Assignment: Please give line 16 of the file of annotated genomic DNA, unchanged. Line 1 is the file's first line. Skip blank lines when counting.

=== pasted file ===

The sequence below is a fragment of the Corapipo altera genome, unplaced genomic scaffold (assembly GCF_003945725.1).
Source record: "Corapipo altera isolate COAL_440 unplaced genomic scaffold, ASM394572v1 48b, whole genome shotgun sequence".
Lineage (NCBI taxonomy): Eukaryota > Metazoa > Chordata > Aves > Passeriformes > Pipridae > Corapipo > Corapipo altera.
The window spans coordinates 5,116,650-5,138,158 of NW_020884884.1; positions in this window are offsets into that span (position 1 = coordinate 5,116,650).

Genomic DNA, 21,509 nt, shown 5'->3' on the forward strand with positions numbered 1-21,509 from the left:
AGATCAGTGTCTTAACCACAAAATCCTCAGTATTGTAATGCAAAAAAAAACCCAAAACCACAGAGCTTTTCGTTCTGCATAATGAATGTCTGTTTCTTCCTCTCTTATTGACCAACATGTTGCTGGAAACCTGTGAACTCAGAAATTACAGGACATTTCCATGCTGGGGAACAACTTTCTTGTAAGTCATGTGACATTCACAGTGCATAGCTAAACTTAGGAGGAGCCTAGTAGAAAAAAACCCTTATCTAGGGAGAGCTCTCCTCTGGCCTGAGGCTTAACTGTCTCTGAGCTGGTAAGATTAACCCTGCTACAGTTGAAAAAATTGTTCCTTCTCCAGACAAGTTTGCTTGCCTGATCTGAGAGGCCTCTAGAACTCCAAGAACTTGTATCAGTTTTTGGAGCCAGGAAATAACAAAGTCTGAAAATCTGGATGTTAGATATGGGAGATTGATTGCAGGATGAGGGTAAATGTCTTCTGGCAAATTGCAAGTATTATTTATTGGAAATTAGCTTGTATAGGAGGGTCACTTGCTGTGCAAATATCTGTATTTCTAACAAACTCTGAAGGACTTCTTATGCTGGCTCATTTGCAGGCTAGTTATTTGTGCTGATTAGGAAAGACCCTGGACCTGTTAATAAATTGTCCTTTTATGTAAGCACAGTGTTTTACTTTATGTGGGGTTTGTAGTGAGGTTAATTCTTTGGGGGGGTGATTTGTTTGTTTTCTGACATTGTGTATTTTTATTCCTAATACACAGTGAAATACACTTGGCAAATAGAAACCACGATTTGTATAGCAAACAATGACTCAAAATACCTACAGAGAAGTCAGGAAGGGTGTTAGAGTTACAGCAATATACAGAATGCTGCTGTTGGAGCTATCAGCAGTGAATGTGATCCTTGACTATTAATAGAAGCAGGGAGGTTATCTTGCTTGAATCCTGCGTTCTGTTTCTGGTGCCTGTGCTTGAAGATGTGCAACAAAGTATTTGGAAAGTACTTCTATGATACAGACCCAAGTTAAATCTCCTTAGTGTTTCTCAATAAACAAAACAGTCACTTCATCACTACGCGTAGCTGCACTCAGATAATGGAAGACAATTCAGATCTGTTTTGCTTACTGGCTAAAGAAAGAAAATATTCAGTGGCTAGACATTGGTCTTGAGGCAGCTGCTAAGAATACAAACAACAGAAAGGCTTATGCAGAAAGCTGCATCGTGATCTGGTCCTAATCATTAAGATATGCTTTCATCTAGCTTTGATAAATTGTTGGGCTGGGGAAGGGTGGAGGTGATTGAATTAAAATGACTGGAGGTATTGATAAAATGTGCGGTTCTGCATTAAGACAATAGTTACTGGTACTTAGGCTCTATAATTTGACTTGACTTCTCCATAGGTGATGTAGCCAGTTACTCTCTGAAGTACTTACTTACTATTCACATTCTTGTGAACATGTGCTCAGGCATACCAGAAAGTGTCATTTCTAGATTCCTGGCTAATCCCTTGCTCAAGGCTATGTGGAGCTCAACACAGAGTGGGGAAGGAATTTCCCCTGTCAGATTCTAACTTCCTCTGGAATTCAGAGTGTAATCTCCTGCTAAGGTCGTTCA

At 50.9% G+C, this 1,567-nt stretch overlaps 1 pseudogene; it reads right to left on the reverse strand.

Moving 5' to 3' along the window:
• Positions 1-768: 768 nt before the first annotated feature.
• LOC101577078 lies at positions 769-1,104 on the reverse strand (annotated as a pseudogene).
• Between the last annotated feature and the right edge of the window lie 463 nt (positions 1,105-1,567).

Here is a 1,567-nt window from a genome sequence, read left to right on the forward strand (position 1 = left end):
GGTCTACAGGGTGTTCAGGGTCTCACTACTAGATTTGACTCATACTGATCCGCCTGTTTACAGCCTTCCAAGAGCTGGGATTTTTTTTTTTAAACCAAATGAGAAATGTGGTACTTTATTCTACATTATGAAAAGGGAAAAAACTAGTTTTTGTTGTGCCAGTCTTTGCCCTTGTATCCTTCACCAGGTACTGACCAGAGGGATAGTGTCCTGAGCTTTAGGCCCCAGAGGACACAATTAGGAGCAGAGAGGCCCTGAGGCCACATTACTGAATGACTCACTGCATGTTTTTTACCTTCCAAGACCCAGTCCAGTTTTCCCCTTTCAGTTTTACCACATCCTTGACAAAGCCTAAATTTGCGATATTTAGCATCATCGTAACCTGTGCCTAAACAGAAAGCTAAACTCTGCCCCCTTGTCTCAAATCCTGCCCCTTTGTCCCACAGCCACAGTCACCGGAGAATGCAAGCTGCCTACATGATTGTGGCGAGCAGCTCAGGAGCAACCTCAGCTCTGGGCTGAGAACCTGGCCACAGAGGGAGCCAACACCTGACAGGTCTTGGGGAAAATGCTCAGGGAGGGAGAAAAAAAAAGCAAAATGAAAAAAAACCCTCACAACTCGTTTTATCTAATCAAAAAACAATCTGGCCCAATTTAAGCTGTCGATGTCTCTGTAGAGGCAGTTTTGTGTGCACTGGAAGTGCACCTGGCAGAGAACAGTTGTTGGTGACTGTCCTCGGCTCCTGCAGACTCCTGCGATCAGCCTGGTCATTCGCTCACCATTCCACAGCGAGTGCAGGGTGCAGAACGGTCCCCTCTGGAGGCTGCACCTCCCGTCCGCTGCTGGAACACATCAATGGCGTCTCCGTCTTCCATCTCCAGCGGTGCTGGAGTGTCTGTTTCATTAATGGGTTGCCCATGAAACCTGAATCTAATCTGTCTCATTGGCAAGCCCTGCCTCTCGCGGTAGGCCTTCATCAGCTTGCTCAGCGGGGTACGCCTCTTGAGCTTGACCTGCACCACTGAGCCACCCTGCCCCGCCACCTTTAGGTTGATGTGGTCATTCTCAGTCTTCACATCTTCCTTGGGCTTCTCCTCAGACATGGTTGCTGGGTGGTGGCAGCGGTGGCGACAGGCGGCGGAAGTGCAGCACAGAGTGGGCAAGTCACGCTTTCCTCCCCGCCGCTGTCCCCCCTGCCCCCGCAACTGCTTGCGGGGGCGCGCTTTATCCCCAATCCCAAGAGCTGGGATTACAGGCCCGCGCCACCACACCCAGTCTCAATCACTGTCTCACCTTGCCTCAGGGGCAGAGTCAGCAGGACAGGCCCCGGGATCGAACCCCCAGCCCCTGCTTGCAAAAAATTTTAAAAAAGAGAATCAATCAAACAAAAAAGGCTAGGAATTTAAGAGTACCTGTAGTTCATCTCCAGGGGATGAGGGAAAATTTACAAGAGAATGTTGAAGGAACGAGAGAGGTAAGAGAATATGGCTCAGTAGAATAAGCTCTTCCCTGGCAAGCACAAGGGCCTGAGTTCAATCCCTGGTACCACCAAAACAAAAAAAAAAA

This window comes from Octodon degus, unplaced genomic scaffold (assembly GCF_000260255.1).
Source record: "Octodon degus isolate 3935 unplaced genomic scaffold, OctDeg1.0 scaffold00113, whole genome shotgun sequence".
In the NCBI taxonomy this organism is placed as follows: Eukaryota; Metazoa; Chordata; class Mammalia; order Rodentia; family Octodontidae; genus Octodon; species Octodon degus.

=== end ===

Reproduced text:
In the NCBI taxonomy this organism is placed as follows: Eukaryota; Metazoa; Chordata; class Mammalia; order Rodentia; family Octodontidae; genus Octodon; species Octodon degus.